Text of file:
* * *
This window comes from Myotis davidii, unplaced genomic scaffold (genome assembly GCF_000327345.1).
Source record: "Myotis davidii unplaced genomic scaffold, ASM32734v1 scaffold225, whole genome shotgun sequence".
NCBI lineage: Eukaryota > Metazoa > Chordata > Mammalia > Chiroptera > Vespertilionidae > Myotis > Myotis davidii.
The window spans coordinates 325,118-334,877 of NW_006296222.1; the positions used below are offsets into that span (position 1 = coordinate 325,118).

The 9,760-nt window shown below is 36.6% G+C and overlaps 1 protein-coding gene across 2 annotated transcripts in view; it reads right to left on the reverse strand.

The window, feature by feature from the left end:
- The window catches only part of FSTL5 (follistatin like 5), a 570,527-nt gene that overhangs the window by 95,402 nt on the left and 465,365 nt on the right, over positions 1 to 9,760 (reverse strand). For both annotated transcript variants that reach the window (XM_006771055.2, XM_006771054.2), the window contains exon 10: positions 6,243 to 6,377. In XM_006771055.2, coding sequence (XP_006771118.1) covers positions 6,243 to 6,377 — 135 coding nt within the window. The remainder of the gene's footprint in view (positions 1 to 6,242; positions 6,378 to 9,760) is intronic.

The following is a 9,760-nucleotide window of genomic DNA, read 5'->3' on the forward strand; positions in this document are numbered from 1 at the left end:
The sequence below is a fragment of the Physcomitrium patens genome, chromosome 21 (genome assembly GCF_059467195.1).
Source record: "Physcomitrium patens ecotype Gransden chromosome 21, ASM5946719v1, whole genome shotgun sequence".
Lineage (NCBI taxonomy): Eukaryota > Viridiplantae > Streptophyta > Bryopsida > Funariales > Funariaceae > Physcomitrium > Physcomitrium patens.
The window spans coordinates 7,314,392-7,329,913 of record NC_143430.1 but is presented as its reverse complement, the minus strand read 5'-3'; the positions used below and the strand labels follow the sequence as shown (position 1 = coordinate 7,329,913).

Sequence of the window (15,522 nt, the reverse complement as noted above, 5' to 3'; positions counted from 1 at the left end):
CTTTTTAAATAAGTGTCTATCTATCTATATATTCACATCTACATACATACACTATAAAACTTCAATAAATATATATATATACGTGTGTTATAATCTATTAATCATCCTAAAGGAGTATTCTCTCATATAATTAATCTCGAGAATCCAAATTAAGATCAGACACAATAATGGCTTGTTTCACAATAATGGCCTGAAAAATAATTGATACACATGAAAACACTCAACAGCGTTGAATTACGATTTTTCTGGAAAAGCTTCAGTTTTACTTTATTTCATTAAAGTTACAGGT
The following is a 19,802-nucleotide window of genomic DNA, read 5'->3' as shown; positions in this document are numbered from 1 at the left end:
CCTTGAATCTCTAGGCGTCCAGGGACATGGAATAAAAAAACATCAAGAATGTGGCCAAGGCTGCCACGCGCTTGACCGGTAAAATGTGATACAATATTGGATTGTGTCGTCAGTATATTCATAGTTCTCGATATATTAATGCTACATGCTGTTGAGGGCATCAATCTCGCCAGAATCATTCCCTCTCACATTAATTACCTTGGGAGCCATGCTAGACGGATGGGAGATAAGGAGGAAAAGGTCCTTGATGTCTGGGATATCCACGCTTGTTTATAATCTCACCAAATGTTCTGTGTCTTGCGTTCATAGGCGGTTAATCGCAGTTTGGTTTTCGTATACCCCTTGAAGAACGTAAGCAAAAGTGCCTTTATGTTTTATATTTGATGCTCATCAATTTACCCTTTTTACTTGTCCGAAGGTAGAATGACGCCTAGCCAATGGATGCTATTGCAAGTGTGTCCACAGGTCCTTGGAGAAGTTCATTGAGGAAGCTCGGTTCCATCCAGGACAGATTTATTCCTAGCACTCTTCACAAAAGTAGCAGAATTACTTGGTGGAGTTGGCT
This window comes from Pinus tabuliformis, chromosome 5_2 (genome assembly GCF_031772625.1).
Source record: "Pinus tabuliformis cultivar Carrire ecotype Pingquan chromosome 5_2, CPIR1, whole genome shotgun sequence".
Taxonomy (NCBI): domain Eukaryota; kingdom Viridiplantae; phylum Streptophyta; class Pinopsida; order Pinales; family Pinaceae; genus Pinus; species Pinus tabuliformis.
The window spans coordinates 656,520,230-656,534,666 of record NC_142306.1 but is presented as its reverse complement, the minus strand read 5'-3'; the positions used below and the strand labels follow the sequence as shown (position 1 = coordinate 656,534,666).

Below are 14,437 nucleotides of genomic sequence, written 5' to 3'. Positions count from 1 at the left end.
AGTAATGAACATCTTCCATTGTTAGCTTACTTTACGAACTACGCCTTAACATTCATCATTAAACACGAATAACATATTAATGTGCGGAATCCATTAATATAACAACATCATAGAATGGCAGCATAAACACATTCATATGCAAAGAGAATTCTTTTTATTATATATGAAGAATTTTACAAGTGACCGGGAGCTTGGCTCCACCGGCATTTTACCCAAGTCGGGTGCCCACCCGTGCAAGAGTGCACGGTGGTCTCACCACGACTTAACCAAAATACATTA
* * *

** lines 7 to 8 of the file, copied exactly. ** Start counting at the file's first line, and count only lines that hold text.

- The window catches only part of FSTL5 (follistatin like 5), a 570,527-nt gene that overhangs the window by 95,402 nt on the left and 465,365 nt on the right, over positions 1 to 9,760 (reverse strand). For both annotated transcript variants that reach the window (XM_006771055.2, XM_006771054.2), the window contains exon 10: positions 6,243 to 6,377. In XM_006771055.2, coding sequence (XP_006771118.1) covers positions 6,243 to 6,377 — 135 coding nt within the window. The remainder of the gene's footprint in view (positions 1 to 6,242; positions 6,378 to 9,760) is intronic.

The following is a 9,760-nucleotide window of genomic DNA, read 5'->3' on the forward strand; positions in this document are numbered from 1 at the left end: